The voting record of Liberal Democrat MEP Catherine Bearder cannot be faulted on this issue, but it is important to lobby more widely to ensure that the illiberal nature of the proposal is understood. It is vital that the Liberal Democrats and European Liberals more widely are seen to be standing up to the power of vested interests, and are instead on the side of creative individuals and internet users for whom this legislation, in its current guise, offers little but constraints. 

* Dr Robert Johnston is a Liberal Reform Board Member, member of the Association of Liberal Democrat Engineers and Scientists and Fellow of the Institute of Physics.

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4 Comments

  • Callum Robertson 27th Nov '18 - 12:12pm

    Really good stuff, it’s crucially important that as liberals, we challenge the EU when they get it wrong.

  • Alex Macfie 27th Nov '18 - 1:33pm

    One thing that really annoys me is in Euro elections we never talk about what our MEPs have done as liberals to shape EU legislation. It’s as if they don’t exist.

  • Callum Robertson 27th Nov '18 - 4:00pm

    Alex, couldn’t agree more we may actually get somewhere if we fought on liberal values, not just soppy anti-Toryism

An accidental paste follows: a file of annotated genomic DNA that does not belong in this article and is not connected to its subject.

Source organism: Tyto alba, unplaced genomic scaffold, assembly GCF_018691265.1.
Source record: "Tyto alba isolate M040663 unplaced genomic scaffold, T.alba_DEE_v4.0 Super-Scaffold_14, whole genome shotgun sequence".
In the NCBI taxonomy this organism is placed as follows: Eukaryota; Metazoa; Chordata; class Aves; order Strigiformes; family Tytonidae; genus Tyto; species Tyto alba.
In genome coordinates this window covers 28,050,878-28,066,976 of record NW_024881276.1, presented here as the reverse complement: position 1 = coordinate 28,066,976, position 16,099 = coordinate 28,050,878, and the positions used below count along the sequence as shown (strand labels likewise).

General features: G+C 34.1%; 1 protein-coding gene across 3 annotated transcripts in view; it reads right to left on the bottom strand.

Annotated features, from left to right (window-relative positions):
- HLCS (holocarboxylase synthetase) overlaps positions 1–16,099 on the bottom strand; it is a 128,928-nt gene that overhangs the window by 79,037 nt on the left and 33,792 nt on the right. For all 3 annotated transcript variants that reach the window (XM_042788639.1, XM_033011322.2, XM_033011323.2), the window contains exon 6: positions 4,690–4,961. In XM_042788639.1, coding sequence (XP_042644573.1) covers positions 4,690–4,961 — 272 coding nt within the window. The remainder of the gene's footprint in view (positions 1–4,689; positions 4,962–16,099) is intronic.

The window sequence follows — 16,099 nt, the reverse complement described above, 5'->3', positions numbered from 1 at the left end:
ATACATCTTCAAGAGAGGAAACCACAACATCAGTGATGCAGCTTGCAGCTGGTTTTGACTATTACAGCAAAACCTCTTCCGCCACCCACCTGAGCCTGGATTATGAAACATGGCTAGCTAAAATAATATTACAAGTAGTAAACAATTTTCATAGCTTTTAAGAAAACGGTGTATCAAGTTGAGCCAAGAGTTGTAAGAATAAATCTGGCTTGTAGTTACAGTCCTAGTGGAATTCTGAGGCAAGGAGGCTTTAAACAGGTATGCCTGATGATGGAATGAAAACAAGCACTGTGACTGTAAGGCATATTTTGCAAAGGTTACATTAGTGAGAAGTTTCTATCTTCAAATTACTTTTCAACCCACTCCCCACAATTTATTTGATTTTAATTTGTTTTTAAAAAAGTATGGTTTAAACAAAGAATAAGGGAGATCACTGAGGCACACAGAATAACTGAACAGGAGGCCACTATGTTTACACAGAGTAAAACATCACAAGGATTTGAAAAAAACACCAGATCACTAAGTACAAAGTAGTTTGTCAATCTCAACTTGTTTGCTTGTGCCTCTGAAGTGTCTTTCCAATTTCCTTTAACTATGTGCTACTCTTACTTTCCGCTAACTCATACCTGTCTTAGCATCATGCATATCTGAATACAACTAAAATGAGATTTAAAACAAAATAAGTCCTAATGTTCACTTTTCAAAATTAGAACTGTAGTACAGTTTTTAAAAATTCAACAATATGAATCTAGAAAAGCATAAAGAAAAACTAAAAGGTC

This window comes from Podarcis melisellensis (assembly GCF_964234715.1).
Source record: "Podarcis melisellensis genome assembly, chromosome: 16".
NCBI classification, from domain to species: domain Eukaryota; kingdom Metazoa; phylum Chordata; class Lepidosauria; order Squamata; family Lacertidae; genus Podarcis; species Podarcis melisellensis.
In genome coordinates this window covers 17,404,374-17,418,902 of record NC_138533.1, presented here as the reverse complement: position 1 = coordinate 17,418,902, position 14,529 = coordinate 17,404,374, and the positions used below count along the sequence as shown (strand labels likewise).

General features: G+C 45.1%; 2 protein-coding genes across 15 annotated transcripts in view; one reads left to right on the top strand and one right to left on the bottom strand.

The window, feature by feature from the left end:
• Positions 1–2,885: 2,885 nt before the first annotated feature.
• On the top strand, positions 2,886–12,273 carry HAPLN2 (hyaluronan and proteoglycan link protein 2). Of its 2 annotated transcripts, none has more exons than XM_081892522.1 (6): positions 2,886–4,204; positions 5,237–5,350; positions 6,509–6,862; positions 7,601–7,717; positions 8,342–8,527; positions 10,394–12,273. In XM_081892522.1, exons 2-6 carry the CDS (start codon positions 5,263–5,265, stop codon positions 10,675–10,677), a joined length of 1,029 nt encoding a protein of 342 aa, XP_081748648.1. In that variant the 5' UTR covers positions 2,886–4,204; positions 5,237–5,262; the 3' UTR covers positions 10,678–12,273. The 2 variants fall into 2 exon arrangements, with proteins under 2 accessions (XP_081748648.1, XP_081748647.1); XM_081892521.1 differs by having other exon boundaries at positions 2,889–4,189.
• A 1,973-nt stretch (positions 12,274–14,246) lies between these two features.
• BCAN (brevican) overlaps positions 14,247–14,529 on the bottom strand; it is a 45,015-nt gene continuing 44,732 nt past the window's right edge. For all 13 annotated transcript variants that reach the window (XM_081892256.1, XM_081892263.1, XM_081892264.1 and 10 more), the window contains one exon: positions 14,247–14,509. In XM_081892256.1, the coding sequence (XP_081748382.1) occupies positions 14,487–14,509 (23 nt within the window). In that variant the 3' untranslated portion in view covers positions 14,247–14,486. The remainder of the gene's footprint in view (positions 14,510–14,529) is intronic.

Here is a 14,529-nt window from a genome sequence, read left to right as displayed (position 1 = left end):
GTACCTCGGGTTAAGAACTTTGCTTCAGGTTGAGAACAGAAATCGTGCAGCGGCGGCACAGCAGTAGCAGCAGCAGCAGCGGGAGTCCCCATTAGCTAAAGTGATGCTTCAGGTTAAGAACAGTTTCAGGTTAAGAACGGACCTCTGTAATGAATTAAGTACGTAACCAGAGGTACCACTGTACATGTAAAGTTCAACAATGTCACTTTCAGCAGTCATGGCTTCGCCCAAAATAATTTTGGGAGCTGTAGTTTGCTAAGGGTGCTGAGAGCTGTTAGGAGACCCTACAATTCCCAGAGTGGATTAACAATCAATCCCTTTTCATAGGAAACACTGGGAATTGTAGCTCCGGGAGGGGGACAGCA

• Alex Macfie 27th Nov '18 - 4:50pm

    Callum Robertson: I don’t think we have a problem of “soppy anti-Toryism” at the moment, as is shown by the fact that the pro-Corbyn crew here keep on accusing us of being too anti-Labour.
    And our main error in the 2014 European election was that we didn’t attack the Tories enough, or at all. We concentrated our attack on UKIP, which probably had the effect of bigging them up. Our campaign in that election starred Nick Clegg with the “Party of IN” slogan. There were 3 separate problems with that campaign approach (without even getting into mistakes we made during it):
    1) Nick Clegg was not on the ballot paper. Our MEPs were, but our campaign said almost nothing about them or what they actually did to shape EU policy in a liberal direction.
    2) He was associated with the Coalition, but our MEPs were not bound by Coalition collective responsibility. Conservative and Lib Dem MEPs remained part of their respective separate party blocs (ECR and ALDE). Therefore, our MEPs remained free to advance the undiluted Lib Dem position in the EP, and Tory MEPs advanced undiluted Toryism. So rather than having our Westminster leader and DPM head the campaign, it should have been headed by our MEPs, and focused on differentiation of Lib Dems from Tories based on the records of our and their MEPs. In particular, we should have said something about the Tories’ dubious allies in the ECR group. I gather we did not campaign on the ALDE manifesto or on the ALDE candidate for President of the EP. This was a big mistake, and it made us complicit in fostering public ignorance of the role of the EP, contributing to the 2016 referendum result.
    3) Whether the UK should be in or out of the EU is a domestic issue, and MEPs legislate for the EU as a whole.